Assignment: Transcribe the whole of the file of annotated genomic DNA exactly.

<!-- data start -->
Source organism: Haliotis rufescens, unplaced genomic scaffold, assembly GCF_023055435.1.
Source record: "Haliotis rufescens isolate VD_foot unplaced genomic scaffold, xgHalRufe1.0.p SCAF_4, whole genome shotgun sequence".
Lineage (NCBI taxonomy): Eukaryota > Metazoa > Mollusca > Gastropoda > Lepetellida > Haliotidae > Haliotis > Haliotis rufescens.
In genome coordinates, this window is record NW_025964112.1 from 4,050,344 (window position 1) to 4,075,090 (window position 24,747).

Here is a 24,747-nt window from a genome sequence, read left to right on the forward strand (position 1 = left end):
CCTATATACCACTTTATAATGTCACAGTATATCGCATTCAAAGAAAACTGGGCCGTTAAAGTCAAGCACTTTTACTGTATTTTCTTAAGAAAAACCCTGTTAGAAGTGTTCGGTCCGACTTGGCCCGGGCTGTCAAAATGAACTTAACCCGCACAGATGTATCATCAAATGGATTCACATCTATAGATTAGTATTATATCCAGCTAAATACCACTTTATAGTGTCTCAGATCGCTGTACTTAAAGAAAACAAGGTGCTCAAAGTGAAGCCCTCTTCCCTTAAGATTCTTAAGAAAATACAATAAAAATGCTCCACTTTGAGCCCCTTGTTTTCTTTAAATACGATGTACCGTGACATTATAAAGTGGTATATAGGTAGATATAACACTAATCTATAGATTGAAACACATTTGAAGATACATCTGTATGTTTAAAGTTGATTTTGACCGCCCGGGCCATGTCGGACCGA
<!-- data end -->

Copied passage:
Source organism: Haliotis rufescens, unplaced genomic scaffold, assembly GCF_023055435.1.
Source record: "Haliotis rufescens isolate VD_foot unplaced genomic scaffold, xgHalRufe1.0.p SCAF_4, whole genome shotgun sequence".
Lineage (NCBI taxonomy): Eukaryota > Metazoa > Mollusca > Gastropoda > Lepetellida > Haliotidae > Haliotis > Haliotis rufescens.
In genome coordinates, this window is record NW_025964112.1 from 4,050,344 (window position 1) to 4,075,090 (window position 24,747).

Here is a 24,747-nt window from a genome sequence, read left to right on the forward strand (position 1 = left end):
CCTATATACCACTTTATAATGTCACAGTATATCGCATTCAAAGAAAACTGGGCCGTTAAAGTCAAGCACTTTTACTGTATTTTCTTAAGAAAAACCCTGTTAGAAGTGTTCGGTCCGACTTGGCCCGGGCTGTCAAAATGAACTTAACCCGCACAGATGTATCATCAAATGGATTCACATCTATAGATTAGTATTATATCCAGCTAAATACCACTTTATAGTGTCTCAGATCGCTGTACTTAAAGAAAACAAGGTGCTCAAAGTGAAGCCCTCTTCCCTTAAGATTCTTAAGAAAATACAATAAAAATGCTCCACTTTGAGCCCCTTGTTTTCTTTAAATACGATGTACCGTGACATTATAAAGTGGTATATAGGTAGATATAACACTAATCTATAGATTGAAACACATTTGAAGATACATCTGTATGTTTAAAGTTGATTTTGACCGCCCGGGCCATGTCGGACCGA